Your Storm Forecast Is Going to Get More Precise

iStock
iStock

Just about every alert you hear before a storm creeps up on the horizon was issued by the National Weather Service (NWS). We use this federal agency's services almost every day without thinking about it. Daily forecasts, storm alerts, weather radars, and satellite images are all produced by thousands of meteorologists who work day and night to keep us safe. One part of keeping us safe is making sure we understand what they're trying to tell us. After all, what good is a warning if you don't know exactly what they're trying to say? The NWS is working to simplify the warning process to give us better information and help us make better decisions to stay safe during hazardous weather.

Right now, the NWS issues dozens of different alerts that cover all sorts of dangerous conditions. These alerts are called watches, advisories, and warnings, with each respective category carrying a greater sense of urgency. There are alerts for tornadoes, severe thunderstorms, floods, hurricanes, winter storms, and even conditions like dense fog or blowing dust.

The sheer number of alerts can be daunting, not to mention the sometimes-convoluted language forecasters use to tell us what's going on. It's easy to miss the distinction between a tornado watch and a tornado warning, for example. The Hazards Simplification Project is an ongoing effort within the National Weather Service to whittle down the number of alerts and use clearer language to give us a leg-up on dangerous weather conditions.

The first couple of changes will go into effect later in 2017. The NWS currently issues 10 different alerts for winter weather events such as blizzards, ice storms, lake effect snow, and snowstorms. In the winter, the agency will reduce the number of alerts to just six. They're getting rid of the blizzard watch, for example, merging it with the winter storm watch. Winter weather alerts will also be issued in a “what/where/when” format, outlining exactly how much snow or ice you can expect, where it's expected, and when it's expected to happen. Previously, you had to scour a few paragraphs of text to figure out what was coming your way.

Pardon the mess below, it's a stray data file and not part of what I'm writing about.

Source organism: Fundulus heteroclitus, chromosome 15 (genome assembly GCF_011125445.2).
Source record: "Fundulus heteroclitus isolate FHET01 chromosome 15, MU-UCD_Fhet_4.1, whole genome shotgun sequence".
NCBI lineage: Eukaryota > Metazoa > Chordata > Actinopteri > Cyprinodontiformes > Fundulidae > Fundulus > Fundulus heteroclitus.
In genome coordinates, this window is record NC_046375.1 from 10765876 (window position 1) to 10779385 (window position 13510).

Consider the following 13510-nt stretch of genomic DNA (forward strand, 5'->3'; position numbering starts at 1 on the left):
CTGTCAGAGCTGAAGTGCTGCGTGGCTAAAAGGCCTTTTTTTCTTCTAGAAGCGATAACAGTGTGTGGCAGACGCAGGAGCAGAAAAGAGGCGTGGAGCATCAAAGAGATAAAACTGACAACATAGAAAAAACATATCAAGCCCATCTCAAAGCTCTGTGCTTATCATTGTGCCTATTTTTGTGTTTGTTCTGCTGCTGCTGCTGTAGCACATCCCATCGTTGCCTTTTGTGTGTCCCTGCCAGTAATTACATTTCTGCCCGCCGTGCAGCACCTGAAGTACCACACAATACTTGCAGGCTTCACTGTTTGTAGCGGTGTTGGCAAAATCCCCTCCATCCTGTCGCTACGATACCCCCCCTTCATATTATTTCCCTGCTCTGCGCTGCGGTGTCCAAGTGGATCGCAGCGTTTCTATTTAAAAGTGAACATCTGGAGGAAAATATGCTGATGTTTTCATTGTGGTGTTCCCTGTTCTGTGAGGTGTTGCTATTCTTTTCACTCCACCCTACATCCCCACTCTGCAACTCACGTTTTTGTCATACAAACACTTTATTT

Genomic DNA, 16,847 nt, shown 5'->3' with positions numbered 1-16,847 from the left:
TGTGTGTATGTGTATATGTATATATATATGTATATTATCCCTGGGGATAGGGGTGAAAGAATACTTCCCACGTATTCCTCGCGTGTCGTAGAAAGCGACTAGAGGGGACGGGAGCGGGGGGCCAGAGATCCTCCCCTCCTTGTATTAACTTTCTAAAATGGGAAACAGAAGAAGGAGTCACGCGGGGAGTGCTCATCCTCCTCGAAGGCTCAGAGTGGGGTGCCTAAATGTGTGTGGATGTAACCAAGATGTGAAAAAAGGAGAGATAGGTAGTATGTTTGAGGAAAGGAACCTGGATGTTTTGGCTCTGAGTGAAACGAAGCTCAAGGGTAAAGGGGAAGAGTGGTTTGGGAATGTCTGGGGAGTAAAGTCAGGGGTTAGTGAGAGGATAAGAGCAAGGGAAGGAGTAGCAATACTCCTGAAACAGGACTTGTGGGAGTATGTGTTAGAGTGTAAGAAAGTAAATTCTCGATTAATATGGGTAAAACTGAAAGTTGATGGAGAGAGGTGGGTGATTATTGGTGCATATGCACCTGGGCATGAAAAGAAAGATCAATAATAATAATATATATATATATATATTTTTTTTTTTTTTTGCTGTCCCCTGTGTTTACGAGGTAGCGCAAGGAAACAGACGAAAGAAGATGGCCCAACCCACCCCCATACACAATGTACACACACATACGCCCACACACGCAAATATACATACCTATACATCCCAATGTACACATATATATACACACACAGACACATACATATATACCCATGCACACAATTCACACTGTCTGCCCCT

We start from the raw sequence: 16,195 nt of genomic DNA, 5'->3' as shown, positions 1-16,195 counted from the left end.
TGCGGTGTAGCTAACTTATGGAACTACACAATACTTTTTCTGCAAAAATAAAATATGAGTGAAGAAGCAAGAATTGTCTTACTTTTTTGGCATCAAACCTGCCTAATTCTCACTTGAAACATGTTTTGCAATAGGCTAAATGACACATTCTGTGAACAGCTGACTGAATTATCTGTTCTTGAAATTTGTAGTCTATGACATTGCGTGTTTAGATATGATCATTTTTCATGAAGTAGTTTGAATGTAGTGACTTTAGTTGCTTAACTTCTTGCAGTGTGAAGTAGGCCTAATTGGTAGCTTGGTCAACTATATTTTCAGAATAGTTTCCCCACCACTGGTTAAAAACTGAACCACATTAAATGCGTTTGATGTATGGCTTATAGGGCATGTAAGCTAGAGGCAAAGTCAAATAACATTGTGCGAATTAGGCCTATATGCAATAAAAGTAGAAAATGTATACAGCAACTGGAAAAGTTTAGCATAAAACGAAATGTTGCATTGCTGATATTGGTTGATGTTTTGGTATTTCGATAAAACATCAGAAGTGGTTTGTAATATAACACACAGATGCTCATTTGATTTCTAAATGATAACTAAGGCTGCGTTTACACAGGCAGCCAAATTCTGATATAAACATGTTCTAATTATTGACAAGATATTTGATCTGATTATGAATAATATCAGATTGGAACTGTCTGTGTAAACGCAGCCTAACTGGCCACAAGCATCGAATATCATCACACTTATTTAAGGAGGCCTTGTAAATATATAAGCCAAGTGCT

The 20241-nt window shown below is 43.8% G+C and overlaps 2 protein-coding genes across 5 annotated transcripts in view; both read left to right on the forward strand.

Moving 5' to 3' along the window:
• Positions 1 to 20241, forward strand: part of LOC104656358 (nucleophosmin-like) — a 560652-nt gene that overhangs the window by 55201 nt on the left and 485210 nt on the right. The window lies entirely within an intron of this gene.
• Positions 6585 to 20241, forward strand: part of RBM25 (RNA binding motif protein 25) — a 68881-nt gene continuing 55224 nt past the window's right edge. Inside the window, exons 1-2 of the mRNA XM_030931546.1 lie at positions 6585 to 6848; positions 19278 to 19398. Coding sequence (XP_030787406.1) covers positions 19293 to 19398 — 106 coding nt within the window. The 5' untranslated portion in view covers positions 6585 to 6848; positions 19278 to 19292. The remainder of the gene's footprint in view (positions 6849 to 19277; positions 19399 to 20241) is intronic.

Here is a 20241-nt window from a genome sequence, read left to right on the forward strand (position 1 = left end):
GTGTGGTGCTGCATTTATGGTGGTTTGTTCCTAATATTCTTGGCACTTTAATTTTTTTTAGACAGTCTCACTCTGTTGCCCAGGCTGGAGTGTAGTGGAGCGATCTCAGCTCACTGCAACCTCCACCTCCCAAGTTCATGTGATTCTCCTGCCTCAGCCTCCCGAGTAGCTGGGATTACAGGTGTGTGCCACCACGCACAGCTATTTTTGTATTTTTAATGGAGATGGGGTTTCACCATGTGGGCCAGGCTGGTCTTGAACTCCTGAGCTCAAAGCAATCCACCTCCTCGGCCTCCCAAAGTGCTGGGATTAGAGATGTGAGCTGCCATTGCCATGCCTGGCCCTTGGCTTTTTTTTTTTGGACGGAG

The NWS will also look into changing their weather maps to display just four different colors when weather alerts are in effect—a dramatic change from the hodgepodge of colors that smear weather maps today. Each weather alert currently has its own unique color on weather maps, so these maps are almost indecipherable when there's a lot of active weather across the country. The agency may soon replace all of these colors with just four hues—yellow, orange, red, and purple—to convey the severity and urgency of the alert in effect.

A swath showing the probability of a tornado near Birmingham, Alabama, under the new FACETs project. The old tornado warning polygon is outlined in red.NOAA/NSSL

There are also some big changes in the works for warnings in the future. Meteorologists used to issue tornado and severe thunderstorm warnings for entire counties, which didn't work out too well as some counties in the United States are enormous compared to the size of a single thunderstorm. About a decade ago, they reduced these warnings to polygons that covered just the area expected to be impacted by the storm. This greatly reduced false alarms and helped warn only the people who needed to take shelter.

In the next couple of years, the NWS will roll out a project called Forecasting a Continuum of Environmental Threats (FACETs). This project will reduce those old warning polygons even further into a swath that shows the probability that a certain area will be affected by a tornado, large hail, or damaging winds. The resulting warning area, seen above, looks similar to the cone of uncertainty forecasters use ahead of hurricanes and covers a much smaller area than the old polygons. This will allow forecasters to warn only those directly affected by the approaching hazards, reducing false-alarm rates even further and giving people greater confidence that they should take action right away instead of waiting it out.

Amazon's Under-the-Radar Coupon Page Features Deals on Home Goods, Electronics, and Groceries